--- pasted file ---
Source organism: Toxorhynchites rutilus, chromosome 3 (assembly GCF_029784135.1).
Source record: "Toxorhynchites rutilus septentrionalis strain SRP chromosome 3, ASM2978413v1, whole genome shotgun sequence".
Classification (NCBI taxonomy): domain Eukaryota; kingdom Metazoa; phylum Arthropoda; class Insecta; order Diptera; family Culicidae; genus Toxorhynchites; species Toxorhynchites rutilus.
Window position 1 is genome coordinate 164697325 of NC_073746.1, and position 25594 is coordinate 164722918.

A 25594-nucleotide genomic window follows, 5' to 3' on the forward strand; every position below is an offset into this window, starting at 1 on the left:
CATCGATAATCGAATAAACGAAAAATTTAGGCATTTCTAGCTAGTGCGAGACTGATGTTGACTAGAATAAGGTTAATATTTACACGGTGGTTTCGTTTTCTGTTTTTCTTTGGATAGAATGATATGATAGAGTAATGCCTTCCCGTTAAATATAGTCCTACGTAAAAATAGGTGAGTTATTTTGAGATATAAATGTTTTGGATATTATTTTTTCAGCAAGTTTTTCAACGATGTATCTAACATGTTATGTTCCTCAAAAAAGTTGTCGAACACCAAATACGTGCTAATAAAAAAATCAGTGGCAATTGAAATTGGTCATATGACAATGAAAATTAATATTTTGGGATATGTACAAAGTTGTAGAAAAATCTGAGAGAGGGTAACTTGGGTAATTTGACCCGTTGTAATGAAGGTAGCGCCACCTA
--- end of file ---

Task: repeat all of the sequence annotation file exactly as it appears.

Source organism: Toxorhynchites rutilus, chromosome 3 (assembly GCF_029784135.1).
Source record: "Toxorhynchites rutilus septentrionalis strain SRP chromosome 3, ASM2978413v1, whole genome shotgun sequence".
Classification (NCBI taxonomy): domain Eukaryota; kingdom Metazoa; phylum Arthropoda; class Insecta; order Diptera; family Culicidae; genus Toxorhynchites; species Toxorhynchites rutilus.
Window position 1 is genome coordinate 164697325 of NC_073746.1, and position 25594 is coordinate 164722918.

A 25594-nucleotide genomic window follows, 5' to 3' on the forward strand; every position below is an offset into this window, starting at 1 on the left:
CATCGATAATCGAATAAACGAAAAATTTAGGCATTTCTAGCTAGTGCGAGACTGATGTTGACTAGAATAAGGTTAATATTTACACGGTGGTTTCGTTTTCTGTTTTTCTTTGGATAGAATGATATGATAGAGTAATGCCTTCCCGTTAAATATAGTCCTACGTAAAAATAGGTGAGTTATTTTGAGATATAAATGTTTTGGATATTATTTTTTCAGCAAGTTTTTCAACGATGTATCTAACATGTTATGTTCCTCAAAAAAGTTGTCGAACACCAAATACGTGCTAATAAAAAAATCAGTGGCAATTGAAATTGGTCATATGACAATGAAAATTAATATTTTGGGATATGTACAAAGTTGTAGAAAAATCTGAGAGAGGGTAACTTGGGTAATTTGACCCGTTGTAATGAAGGTAGCGCCACCTA